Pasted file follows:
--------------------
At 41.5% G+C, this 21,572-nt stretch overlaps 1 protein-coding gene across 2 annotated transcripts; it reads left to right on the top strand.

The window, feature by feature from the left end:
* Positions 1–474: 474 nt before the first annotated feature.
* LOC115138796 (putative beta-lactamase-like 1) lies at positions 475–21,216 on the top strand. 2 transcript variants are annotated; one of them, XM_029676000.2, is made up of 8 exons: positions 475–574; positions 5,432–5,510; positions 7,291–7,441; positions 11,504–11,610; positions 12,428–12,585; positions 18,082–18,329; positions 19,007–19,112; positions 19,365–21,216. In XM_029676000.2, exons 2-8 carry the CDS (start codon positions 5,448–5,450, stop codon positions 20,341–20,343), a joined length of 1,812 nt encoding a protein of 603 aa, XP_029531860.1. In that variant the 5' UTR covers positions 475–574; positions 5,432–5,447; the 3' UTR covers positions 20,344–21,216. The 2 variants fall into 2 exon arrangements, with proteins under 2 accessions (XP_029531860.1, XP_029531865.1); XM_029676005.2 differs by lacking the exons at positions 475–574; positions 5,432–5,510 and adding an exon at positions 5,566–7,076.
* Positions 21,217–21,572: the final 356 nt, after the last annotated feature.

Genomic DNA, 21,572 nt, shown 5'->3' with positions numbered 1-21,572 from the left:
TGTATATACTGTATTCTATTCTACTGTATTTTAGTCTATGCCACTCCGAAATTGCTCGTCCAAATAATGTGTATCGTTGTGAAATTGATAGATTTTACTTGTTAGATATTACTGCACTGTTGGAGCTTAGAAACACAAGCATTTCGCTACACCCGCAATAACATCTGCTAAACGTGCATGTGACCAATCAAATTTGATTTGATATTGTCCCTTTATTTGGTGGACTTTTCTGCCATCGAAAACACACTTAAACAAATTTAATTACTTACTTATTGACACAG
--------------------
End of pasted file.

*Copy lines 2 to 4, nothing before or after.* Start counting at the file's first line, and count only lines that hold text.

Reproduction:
The window, feature by feature from the left end:
* Positions 1–474: 474 nt before the first annotated feature.
* LOC115138796 (putative beta-lactamase-like 1) lies at positions 475–21,216 on the top strand. 2 transcript variants are annotated; one of them, XM_029676000.2, is made up of 8 exons: positions 475–574; positions 5,432–5,510; positions 7,291–7,441; positions 11,504–11,610; positions 12,428–12,585; positions 18,082–18,329; positions 19,007–19,112; positions 19,365–21,216. In XM_029676000.2, exons 2-8 carry the CDS (start codon positions 5,448–5,450, stop codon positions 20,341–20,343), a joined length of 1,812 nt encoding a protein of 603 aa, XP_029531860.1. In that variant the 5' UTR covers positions 475–574; positions 5,432–5,447; the 3' UTR covers positions 20,344–21,216. The 2 variants fall into 2 exon arrangements, with proteins under 2 accessions (XP_029531860.1, XP_029531865.1); XM_029676005.2 differs by lacking the exons at positions 475–574; positions 5,432–5,510 and adding an exon at positions 5,566–7,076.